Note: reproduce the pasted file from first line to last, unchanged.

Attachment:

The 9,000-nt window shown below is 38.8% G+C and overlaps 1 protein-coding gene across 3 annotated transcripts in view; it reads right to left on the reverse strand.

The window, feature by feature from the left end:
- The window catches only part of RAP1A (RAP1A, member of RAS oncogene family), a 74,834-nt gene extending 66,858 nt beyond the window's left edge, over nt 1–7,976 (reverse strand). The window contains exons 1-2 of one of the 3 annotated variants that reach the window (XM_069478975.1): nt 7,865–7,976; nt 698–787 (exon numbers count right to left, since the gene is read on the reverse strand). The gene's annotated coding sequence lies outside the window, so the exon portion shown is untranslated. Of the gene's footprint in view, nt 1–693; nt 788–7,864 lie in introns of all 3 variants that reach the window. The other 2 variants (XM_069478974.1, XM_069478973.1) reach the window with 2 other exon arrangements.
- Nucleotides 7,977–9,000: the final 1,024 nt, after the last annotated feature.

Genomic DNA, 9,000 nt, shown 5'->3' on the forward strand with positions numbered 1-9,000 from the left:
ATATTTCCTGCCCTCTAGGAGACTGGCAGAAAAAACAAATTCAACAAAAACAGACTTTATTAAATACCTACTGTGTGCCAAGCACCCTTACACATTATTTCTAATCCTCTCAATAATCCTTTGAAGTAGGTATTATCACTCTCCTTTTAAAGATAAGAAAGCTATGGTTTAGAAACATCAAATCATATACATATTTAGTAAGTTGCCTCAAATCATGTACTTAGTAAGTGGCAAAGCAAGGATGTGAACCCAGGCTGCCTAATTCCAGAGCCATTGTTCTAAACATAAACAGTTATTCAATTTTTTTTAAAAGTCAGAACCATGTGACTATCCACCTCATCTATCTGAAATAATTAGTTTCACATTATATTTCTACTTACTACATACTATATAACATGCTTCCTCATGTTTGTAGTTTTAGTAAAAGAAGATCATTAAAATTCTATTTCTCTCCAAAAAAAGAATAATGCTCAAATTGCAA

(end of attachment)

The 9,000-nt window shown below is 38.8% G+C and overlaps 1 protein-coding gene across 3 annotated transcripts in view; it reads right to left on the reverse strand.

The window, feature by feature from the left end:
- The window catches only part of RAP1A (RAP1A, member of RAS oncogene family), a 74,834-nt gene extending 66,858 nt beyond the window's left edge, over nt 1–7,976 (reverse strand). The window contains exons 1-2 of one of the 3 annotated variants that reach the window (XM_069478975.1): nt 7,865–7,976; nt 698–787 (exon numbers count right to left, since the gene is read on the reverse strand). The gene's annotated coding sequence lies outside the window, so the exon portion shown is untranslated. Of the gene's footprint in view, nt 1–693; nt 788–7,864 lie in introns of all 3 variants that reach the window. The other 2 variants (XM_069478974.1, XM_069478973.1) reach the window with 2 other exon arrangements.
- Nucleotides 7,977–9,000: the final 1,024 nt, after the last annotated feature.

Genomic DNA, 9,000 nt, shown 5'->3' on the forward strand with positions numbered 1-9,000 from the left:
ATATTTCCTGCCCTCTAGGAGACTGGCAGAAAAAACAAATTCAACAAAAACAGACTTTATTAAATACCTACTGTGTGCCAAGCACCCTTACACATTATTTCTAATCCTCTCAATAATCCTTTGAAGTAGGTATTATCACTCTCCTTTTAAAGATAAGAAAGCTATGGTTTAGAAACATCAAATCATATACATATTTAGTAAGTTGCCTCAAATCATGTACTTAGTAAGTGGCAAAGCAAGGATGTGAACCCAGGCTGCCTAATTCCAGAGCCATTGTTCTAAACATAAACAGTTATTCAATTTTTTTTAAAAGTCAGAACCATGTGACTATCCACCTCATCTATCTGAAATAATTAGTTTCACATTATATTTCTACTTACTACATACTATATAACATGCTTCCTCATGTTTGTAGTTTTAGTAAAAGAAGATCATTAAAATTCTATTTCTCTCCAAAAAAAGAATAATGCTCAAATTGCAA